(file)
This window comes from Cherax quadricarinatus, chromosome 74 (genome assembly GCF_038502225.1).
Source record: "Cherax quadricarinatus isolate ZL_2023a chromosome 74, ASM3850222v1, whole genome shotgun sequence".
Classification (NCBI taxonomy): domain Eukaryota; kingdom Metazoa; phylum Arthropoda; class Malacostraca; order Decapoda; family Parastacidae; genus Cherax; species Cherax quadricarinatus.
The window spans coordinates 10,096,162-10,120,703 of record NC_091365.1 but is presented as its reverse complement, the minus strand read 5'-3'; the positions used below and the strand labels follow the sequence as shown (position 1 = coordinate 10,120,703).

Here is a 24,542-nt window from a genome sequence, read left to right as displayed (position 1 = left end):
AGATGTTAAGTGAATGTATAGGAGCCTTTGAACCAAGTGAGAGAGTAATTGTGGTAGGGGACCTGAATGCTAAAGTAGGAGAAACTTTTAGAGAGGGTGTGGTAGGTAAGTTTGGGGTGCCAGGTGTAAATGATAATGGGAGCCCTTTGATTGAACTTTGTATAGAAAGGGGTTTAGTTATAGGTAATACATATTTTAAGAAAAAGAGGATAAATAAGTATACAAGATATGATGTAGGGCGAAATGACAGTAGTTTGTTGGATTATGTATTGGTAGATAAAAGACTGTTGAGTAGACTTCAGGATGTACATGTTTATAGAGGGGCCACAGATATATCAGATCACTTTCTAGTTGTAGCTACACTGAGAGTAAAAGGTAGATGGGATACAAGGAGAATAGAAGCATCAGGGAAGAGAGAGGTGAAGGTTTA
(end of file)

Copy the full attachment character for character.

This window comes from Cherax quadricarinatus, chromosome 74 (genome assembly GCF_038502225.1).
Source record: "Cherax quadricarinatus isolate ZL_2023a chromosome 74, ASM3850222v1, whole genome shotgun sequence".
Classification (NCBI taxonomy): domain Eukaryota; kingdom Metazoa; phylum Arthropoda; class Malacostraca; order Decapoda; family Parastacidae; genus Cherax; species Cherax quadricarinatus.
The window spans coordinates 10,096,162-10,120,703 of record NC_091365.1 but is presented as its reverse complement, the minus strand read 5'-3'; the positions used below and the strand labels follow the sequence as shown (position 1 = coordinate 10,120,703).

Here is a 24,542-nt window from a genome sequence, read left to right as displayed (position 1 = left end):
AGATGTTAAGTGAATGTATAGGAGCCTTTGAACCAAGTGAGAGAGTAATTGTGGTAGGGGACCTGAATGCTAAAGTAGGAGAAACTTTTAGAGAGGGTGTGGTAGGTAAGTTTGGGGTGCCAGGTGTAAATGATAATGGGAGCCCTTTGATTGAACTTTGTATAGAAAGGGGTTTAGTTATAGGTAATACATATTTTAAGAAAAAGAGGATAAATAAGTATACAAGATATGATGTAGGGCGAAATGACAGTAGTTTGTTGGATTATGTATTGGTAGATAAAAGACTGTTGAGTAGACTTCAGGATGTACATGTTTATAGAGGGGCCACAGATATATCAGATCACTTTCTAGTTGTAGCTACACTGAGAGTAAAAGGTAGATGGGATACAAGGAGAATAGAAGCATCAGGGAAGAGAGAGGTGAAGGTTTA